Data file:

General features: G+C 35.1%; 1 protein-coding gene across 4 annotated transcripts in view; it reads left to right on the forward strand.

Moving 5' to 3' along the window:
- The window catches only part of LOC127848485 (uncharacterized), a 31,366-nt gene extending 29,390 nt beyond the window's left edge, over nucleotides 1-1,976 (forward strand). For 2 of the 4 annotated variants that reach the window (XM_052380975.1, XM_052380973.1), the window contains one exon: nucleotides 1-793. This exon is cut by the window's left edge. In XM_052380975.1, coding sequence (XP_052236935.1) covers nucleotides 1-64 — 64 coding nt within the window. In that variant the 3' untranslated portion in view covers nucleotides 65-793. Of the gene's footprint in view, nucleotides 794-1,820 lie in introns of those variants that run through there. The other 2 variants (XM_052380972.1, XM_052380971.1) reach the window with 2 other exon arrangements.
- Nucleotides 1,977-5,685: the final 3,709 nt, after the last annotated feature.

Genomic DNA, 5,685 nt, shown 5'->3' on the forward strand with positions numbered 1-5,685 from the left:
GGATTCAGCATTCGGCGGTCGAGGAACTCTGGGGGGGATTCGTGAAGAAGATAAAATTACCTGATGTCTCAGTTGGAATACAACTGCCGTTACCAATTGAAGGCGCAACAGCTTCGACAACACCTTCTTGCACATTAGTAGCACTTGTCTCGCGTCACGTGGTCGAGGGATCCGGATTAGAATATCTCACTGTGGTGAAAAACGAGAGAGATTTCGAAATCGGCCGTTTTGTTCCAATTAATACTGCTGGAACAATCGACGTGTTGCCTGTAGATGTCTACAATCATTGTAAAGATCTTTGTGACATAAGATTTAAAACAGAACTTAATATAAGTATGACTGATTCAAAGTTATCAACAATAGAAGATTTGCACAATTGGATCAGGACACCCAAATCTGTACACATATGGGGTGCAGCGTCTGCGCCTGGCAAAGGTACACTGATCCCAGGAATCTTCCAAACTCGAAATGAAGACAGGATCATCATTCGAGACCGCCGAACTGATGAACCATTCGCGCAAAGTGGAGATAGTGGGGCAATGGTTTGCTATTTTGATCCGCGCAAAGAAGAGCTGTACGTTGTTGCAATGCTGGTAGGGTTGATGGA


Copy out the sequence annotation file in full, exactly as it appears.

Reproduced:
General features: G+C 35.1%; 1 protein-coding gene across 4 annotated transcripts in view; it reads left to right on the forward strand.

Moving 5' to 3' along the window:
- The window catches only part of LOC127848485 (uncharacterized), a 31,366-nt gene extending 29,390 nt beyond the window's left edge, over nucleotides 1-1,976 (forward strand). For 2 of the 4 annotated variants that reach the window (XM_052380975.1, XM_052380973.1), the window contains one exon: nucleotides 1-793. This exon is cut by the window's left edge. In XM_052380975.1, coding sequence (XP_052236935.1) covers nucleotides 1-64 — 64 coding nt within the window. In that variant the 3' untranslated portion in view covers nucleotides 65-793. Of the gene's footprint in view, nucleotides 794-1,820 lie in introns of those variants that run through there. The other 2 variants (XM_052380972.1, XM_052380971.1) reach the window with 2 other exon arrangements.
- Nucleotides 1,977-5,685: the final 3,709 nt, after the last annotated feature.

Genomic DNA, 5,685 nt, shown 5'->3' on the forward strand with positions numbered 1-5,685 from the left:
GGATTCAGCATTCGGCGGTCGAGGAACTCTGGGGGGGATTCGTGAAGAAGATAAAATTACCTGATGTCTCAGTTGGAATACAACTGCCGTTACCAATTGAAGGCGCAACAGCTTCGACAACACCTTCTTGCACATTAGTAGCACTTGTCTCGCGTCACGTGGTCGAGGGATCCGGATTAGAATATCTCACTGTGGTGAAAAACGAGAGAGATTTCGAAATCGGCCGTTTTGTTCCAATTAATACTGCTGGAACAATCGACGTGTTGCCTGTAGATGTCTACAATCATTGTAAAGATCTTTGTGACATAAGATTTAAAACAGAACTTAATATAAGTATGACTGATTCAAAGTTATCAACAATAGAAGATTTGCACAATTGGATCAGGACACCCAAATCTGTACACATATGGGGTGCAGCGTCTGCGCCTGGCAAAGGTACACTGATCCCAGGAATCTTCCAAACTCGAAATGAAGACAGGATCATCATTCGAGACCGCCGAACTGATGAACCATTCGCGCAAAGTGGAGATAGTGGGGCAATGGTTTGCTATTTTGATCCGCGCAAAGAAGAGCTGTACGTTGTTGCAATGCTGGTAGGGTTGATGGA